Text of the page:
Conflicts And Disqualification
David C. Carr
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Conflicts And Disqualification

Conflicts of interest should be a constant concern of every lawyer. Unfortunately, this is an area where many lawyers are complacent. The practical consequences of a conflict can include legal malpractice damages, disqualification, forfeiture or disgorgement of fees, and discipline by The State Bar of California. Most conflicts can be cured by effective disclosure and consent. Often, however, the conflict is not even recognized or the written conflict waiver does not meet the requirements of the Rules of Professional Conduct.

I bring nearly three decades of experience in assisting legal professionals with matters of conflicts and disqualifications, I do not stand for any kind of conflict of interest in my practice, and I am proud to be able to settle any legal matters involving conflicts and disqualification.

What Kinds Of Conflicts To Look Out For

Joint representation conflicts occur when a lawyer represents more than one client in a matter at the same time. The Rules of Professional Conduct do not distinguish between potential conflicts and actual conflicts. Jointly represented clients are always potentially in conflict and joint representation requires written disclosure of all circumstances and reasonably foreseeable adverse consequences to the clients and the clients’ written consent.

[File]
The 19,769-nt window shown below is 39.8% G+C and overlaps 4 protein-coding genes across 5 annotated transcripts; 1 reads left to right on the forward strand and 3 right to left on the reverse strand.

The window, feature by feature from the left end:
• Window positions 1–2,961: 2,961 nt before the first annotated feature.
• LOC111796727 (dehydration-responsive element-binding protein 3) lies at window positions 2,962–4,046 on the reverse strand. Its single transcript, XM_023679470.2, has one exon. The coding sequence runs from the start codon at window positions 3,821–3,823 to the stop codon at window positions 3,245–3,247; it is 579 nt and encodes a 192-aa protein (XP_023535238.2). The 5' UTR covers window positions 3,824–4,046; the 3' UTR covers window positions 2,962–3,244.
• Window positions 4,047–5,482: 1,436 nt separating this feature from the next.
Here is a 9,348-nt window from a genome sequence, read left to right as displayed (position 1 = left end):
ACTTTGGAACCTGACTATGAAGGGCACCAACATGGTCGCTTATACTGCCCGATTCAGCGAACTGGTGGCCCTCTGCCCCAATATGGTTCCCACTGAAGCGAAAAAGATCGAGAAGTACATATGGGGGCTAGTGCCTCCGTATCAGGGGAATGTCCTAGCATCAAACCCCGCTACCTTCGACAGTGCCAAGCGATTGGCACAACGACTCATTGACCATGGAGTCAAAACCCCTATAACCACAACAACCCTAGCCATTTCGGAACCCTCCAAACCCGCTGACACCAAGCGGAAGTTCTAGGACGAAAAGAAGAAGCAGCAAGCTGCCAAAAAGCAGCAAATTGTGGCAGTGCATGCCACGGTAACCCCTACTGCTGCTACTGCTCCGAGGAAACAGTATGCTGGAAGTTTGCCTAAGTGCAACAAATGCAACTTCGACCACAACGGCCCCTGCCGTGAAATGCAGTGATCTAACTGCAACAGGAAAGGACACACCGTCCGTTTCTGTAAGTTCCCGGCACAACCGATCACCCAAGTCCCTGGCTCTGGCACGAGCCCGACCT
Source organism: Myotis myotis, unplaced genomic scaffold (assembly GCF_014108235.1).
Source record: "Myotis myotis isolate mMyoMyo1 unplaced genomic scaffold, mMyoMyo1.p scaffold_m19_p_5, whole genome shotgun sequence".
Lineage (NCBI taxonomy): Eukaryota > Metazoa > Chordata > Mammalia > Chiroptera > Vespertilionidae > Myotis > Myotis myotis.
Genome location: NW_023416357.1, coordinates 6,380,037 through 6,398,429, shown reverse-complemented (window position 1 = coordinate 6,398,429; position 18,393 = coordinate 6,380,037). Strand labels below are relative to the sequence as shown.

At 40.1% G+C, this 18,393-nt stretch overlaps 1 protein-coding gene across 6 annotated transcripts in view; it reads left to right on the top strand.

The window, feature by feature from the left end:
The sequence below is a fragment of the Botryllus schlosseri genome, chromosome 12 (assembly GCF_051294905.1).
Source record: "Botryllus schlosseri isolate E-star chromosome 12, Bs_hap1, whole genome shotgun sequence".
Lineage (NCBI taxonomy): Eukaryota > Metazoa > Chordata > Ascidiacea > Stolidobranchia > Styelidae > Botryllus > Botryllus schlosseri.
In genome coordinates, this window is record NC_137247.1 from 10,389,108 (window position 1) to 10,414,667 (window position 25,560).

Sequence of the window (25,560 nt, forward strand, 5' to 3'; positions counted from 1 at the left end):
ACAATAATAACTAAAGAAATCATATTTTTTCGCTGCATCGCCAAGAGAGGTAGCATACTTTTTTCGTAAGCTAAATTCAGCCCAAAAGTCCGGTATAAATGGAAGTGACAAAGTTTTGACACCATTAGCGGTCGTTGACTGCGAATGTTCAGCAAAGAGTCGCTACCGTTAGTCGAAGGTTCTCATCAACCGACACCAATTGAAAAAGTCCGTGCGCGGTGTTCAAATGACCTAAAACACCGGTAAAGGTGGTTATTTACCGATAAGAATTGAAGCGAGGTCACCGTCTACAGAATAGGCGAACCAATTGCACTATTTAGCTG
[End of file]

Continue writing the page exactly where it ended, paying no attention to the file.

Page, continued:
Successive representation conflicts occur when a lawyer represents a client in a matter where the lawyer previously represented a client and received confidential information that is material to the current representation.

If a lawyer enters into a business transaction with a client or acquires a security interest adverse to the client, the Rules of Professional Conduct require that the transaction be fair and reasonable, that the terms of the transaction be disclosed in writing to the client in a language the client understands, and the client is given written notice of his or her right to have the transaction reviewed by independent counsel and that the client approves the transaction in writing.

Lawyers are required to provide written disclosure to clients of existing or previous relationships with those who might have an interest in the representation.

Prompt Action Now Can Prevent Big Problems Down The Road

The conflict rules are complicated and dependent on case law. Just reading the rules may not be enough. I provide an analysis of potential conflicts and assistance in drafting effective conflict waivers. I also offer consultation and representation on remedies, including disqualification.

Contact Ethics Lawyer David C. Carr at the San Diego office by calling me at 1-800-601-5305 or emailing me here to schedule your initial consultation.